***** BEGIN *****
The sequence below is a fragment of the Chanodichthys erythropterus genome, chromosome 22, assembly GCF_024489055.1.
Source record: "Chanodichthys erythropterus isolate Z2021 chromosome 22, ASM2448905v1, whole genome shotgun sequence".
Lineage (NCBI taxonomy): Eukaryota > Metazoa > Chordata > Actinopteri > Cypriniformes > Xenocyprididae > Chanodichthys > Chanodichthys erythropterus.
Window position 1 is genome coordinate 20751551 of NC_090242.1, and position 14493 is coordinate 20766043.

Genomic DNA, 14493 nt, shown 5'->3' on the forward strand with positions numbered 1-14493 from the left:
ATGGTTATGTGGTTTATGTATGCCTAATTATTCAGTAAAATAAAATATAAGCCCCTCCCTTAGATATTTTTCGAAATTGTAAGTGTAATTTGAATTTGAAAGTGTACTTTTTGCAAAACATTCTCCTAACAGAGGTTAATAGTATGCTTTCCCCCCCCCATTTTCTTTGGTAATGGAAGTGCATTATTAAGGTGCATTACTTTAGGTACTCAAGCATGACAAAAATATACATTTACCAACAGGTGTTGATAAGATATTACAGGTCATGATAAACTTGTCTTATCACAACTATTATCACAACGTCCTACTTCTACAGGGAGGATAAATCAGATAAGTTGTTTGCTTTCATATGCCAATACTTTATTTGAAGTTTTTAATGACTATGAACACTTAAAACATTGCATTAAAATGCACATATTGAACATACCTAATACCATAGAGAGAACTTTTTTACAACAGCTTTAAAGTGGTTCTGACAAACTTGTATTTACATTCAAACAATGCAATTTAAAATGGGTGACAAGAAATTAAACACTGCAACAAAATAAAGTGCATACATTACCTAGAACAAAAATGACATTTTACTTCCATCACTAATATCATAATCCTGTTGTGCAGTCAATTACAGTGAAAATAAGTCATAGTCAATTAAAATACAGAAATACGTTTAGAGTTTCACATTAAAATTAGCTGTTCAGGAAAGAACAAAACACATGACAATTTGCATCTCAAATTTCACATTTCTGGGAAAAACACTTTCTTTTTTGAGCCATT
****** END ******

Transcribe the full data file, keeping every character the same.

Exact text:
The sequence below is a fragment of the Chanodichthys erythropterus genome, chromosome 22, assembly GCF_024489055.1.
Source record: "Chanodichthys erythropterus isolate Z2021 chromosome 22, ASM2448905v1, whole genome shotgun sequence".
Lineage (NCBI taxonomy): Eukaryota > Metazoa > Chordata > Actinopteri > Cypriniformes > Xenocyprididae > Chanodichthys > Chanodichthys erythropterus.
Window position 1 is genome coordinate 20751551 of NC_090242.1, and position 14493 is coordinate 20766043.

Genomic DNA, 14493 nt, shown 5'->3' on the forward strand with positions numbered 1-14493 from the left:
ATGGTTATGTGGTTTATGTATGCCTAATTATTCAGTAAAATAAAATATAAGCCCCTCCCTTAGATATTTTTCGAAATTGTAAGTGTAATTTGAATTTGAAAGTGTACTTTTTGCAAAACATTCTCCTAACAGAGGTTAATAGTATGCTTTCCCCCCCCCATTTTCTTTGGTAATGGAAGTGCATTATTAAGGTGCATTACTTTAGGTACTCAAGCATGACAAAAATATACATTTACCAACAGGTGTTGATAAGATATTACAGGTCATGATAAACTTGTCTTATCACAACTATTATCACAACGTCCTACTTCTACAGGGAGGATAAATCAGATAAGTTGTTTGCTTTCATATGCCAATACTTTATTTGAAGTTTTTAATGACTATGAACACTTAAAACATTGCATTAAAATGCACATATTGAACATACCTAATACCATAGAGAGAACTTTTTTACAACAGCTTTAAAGTGGTTCTGACAAACTTGTATTTACATTCAAACAATGCAATTTAAAATGGGTGACAAGAAATTAAACACTGCAACAAAATAAAGTGCATACATTACCTAGAACAAAAATGACATTTTACTTCCATCACTAATATCATAATCCTGTTGTGCAGTCAATTACAGTGAAAATAAGTCATAGTCAATTAAAATACAGAAATACGTTTAGAGTTTCACATTAAAATTAGCTGTTCAGGAAAGAACAAAACACATGACAATTTGCATCTCAAATTTCACATTTCTGGGAAAAACACTTTCTTTTTTGAGCCATT